Gary Benton Logsdon and Karen Ruth Logsdon - Page 10

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               guaranteed any particular benefit, but rather is                       
               provided with the account balance at retirement.                       
               Section 414(k) provides that where a defined benefit                   
               plan provides a benefit based on the separate account                  
               of a participant, it may [be] treated as a defined                     
               contribution plan.  In essence, section 414(k) creates                 
               a hybrid plan consisting of both a defined benefit and                 
               defined contribution plan.  In so doing, the separate                  
               account of the participant must therefore maintain the                 
               characteristics of a defined contribution plan.  Merely                
               maintaining records to keep track of an individual's                   
               contribution does not satisfy this requirement. [Id. at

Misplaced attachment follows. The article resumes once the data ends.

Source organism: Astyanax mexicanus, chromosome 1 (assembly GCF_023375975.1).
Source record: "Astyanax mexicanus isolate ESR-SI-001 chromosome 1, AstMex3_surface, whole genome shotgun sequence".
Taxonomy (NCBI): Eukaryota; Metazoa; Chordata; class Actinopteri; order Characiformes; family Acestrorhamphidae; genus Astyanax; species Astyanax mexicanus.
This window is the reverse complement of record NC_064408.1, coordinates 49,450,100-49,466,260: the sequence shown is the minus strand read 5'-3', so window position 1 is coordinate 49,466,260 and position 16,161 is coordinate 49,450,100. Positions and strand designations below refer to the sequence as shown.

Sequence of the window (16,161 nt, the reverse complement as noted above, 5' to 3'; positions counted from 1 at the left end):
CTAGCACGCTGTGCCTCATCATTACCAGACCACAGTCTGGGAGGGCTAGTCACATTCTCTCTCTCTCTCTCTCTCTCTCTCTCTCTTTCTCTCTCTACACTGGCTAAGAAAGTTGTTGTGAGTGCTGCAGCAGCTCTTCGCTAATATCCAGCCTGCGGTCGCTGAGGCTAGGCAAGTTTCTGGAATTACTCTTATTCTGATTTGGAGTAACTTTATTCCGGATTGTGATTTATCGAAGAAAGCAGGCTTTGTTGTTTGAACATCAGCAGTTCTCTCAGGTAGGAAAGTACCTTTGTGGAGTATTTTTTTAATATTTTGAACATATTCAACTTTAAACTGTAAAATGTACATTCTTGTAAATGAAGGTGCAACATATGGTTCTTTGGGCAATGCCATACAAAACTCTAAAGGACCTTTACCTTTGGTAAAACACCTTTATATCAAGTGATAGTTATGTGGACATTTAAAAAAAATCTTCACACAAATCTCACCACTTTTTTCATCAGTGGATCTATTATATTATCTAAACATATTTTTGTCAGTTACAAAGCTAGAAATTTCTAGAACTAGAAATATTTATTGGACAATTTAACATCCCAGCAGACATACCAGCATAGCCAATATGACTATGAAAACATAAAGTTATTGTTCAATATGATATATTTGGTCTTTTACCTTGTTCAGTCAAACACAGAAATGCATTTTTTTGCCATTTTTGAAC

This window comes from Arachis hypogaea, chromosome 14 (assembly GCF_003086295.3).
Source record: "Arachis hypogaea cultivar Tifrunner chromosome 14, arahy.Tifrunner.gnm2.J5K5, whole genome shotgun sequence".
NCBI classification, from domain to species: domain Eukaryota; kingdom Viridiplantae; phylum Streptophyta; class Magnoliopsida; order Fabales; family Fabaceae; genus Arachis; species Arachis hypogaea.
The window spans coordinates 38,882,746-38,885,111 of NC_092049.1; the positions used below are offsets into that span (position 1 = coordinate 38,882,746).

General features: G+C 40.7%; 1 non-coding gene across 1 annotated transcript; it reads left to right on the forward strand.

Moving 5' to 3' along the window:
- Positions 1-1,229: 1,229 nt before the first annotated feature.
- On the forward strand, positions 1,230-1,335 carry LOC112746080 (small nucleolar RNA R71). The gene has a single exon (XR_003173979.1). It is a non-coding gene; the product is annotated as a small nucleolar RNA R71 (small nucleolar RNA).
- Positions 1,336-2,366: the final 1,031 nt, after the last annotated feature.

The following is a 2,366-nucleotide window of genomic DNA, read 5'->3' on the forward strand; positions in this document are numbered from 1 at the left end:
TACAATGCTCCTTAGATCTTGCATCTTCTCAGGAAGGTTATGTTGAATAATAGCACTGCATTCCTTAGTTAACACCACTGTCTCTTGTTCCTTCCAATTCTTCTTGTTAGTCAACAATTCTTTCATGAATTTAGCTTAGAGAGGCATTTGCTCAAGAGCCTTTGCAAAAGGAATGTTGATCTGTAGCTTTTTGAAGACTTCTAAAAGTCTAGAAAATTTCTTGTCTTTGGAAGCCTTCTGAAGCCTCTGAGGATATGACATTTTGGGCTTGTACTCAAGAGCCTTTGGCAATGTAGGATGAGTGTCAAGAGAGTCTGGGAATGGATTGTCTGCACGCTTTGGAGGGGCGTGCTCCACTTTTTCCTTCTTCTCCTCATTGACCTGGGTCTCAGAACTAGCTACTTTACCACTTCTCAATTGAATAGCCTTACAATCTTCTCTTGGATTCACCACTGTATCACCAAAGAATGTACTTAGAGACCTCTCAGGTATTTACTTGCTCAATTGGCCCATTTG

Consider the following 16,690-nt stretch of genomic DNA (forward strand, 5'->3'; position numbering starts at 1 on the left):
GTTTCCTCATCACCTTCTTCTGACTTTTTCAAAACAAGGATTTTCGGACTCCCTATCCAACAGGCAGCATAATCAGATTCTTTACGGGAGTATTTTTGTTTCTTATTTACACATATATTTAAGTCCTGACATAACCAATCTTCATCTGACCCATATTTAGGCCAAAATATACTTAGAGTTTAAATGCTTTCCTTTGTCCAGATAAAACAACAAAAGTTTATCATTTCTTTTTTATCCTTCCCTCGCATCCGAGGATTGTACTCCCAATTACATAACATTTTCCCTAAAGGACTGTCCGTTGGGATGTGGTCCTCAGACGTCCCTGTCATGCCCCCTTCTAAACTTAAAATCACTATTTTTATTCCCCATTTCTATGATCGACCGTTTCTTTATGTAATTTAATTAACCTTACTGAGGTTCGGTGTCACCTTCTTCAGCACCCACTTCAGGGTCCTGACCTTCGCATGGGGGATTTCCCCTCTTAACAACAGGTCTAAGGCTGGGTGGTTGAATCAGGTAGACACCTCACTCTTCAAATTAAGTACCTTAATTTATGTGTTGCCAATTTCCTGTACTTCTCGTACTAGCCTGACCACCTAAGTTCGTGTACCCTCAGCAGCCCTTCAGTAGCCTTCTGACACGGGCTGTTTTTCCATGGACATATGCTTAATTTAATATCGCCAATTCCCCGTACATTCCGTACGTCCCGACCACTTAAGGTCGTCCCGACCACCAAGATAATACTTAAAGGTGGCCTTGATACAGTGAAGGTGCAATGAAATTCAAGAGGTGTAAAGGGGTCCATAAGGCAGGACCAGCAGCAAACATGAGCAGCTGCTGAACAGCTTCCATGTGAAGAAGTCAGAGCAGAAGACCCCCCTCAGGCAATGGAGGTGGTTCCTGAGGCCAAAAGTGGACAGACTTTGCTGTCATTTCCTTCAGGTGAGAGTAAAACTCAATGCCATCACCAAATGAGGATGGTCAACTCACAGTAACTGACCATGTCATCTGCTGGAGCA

470-471; emphasis added.]                                              
               The Ninth Circuit went on to observe that, because Malbon's            
          benefits were determined on the basis of average salary and years           
          of service and because the return of his contributions included             
          no increment for earnings thereon, there was no benefit based               
          upon the balance of the separate account of the taxpayer as                 
          required by section 414(k).  Without such a benefit, the court              
          concluded that the CSRS did not have a defined contribution                 
          component, and Malbon's lump-sum credit was taxable in the year             
          received.  Accord Montgomery v. United States, 18 F.3d 500 (7th             
          Cir. 1994); Green v. Commissioner, T.C. Memo. 1994-340.                     
               Although petitioners concede that "the clear language of the           
          statutes * * * must control the outcome of this case," they also            
          assert that the legislative history and other nonstatutory                  
          evidence requires a different conclusion.  The Ninth Circuit in             
          Malbon v. United States, supra at 471, fn. 11, considered                   
          sections 72 and 414 to be unambiguous and refused to rely upon              
          legislative history.  Consequently, in this framework,                      
          petitioners' argument misses the mark.                                      

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